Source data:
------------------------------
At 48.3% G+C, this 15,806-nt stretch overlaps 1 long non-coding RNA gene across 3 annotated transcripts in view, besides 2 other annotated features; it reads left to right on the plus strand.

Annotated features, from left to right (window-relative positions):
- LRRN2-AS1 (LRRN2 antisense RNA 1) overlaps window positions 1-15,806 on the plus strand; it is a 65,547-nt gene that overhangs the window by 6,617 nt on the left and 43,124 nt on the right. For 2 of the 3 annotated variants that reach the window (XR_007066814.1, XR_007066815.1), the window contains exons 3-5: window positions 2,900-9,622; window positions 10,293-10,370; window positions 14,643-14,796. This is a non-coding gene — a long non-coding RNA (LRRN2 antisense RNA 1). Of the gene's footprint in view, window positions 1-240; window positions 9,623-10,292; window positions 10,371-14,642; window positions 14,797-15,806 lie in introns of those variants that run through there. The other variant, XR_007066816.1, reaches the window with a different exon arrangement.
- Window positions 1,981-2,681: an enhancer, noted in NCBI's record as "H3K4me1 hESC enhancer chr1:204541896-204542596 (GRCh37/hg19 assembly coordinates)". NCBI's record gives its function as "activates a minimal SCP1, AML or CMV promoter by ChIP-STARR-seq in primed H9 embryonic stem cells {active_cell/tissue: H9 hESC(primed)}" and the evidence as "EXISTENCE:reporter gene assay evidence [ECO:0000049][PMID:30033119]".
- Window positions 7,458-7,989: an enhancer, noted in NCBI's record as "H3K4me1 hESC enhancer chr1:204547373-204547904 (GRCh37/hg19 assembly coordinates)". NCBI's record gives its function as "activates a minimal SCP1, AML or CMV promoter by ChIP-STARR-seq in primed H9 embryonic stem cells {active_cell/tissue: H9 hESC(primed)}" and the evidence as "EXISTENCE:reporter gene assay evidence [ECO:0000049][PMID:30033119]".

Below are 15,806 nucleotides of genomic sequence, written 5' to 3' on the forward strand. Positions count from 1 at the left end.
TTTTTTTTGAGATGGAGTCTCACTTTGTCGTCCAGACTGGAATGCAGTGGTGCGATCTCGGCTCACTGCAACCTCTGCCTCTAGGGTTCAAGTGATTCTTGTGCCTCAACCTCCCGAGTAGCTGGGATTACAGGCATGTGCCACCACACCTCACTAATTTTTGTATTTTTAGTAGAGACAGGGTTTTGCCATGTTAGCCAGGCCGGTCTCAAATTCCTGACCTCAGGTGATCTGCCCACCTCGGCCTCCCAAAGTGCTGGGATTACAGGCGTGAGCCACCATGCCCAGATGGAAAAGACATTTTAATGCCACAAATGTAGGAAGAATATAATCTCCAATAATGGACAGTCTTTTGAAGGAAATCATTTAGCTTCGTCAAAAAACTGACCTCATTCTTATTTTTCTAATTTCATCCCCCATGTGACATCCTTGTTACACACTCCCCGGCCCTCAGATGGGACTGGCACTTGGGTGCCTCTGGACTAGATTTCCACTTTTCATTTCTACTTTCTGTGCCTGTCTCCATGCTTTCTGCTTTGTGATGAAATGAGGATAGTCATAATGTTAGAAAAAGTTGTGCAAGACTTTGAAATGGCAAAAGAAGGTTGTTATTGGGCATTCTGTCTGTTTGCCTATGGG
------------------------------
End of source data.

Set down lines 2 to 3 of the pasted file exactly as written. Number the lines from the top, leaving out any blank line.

Annotated features, from left to right (window-relative positions):
- LRRN2-AS1 (LRRN2 antisense RNA 1) overlaps window positions 1-15,806 on the plus strand; it is a 65,547-nt gene that overhangs the window by 6,617 nt on the left and 43,124 nt on the right. For 2 of the 3 annotated variants that reach the window (XR_007066814.1, XR_007066815.1), the window contains exons 3-5: window positions 2,900-9,622; window positions 10,293-10,370; window positions 14,643-14,796. This is a non-coding gene — a long non-coding RNA (LRRN2 antisense RNA 1). Of the gene's footprint in view, window positions 1-240; window positions 9,623-10,292; window positions 10,371-14,642; window positions 14,797-15,806 lie in introns of those variants that run through there. The other variant, XR_007066816.1, reaches the window with a different exon arrangement.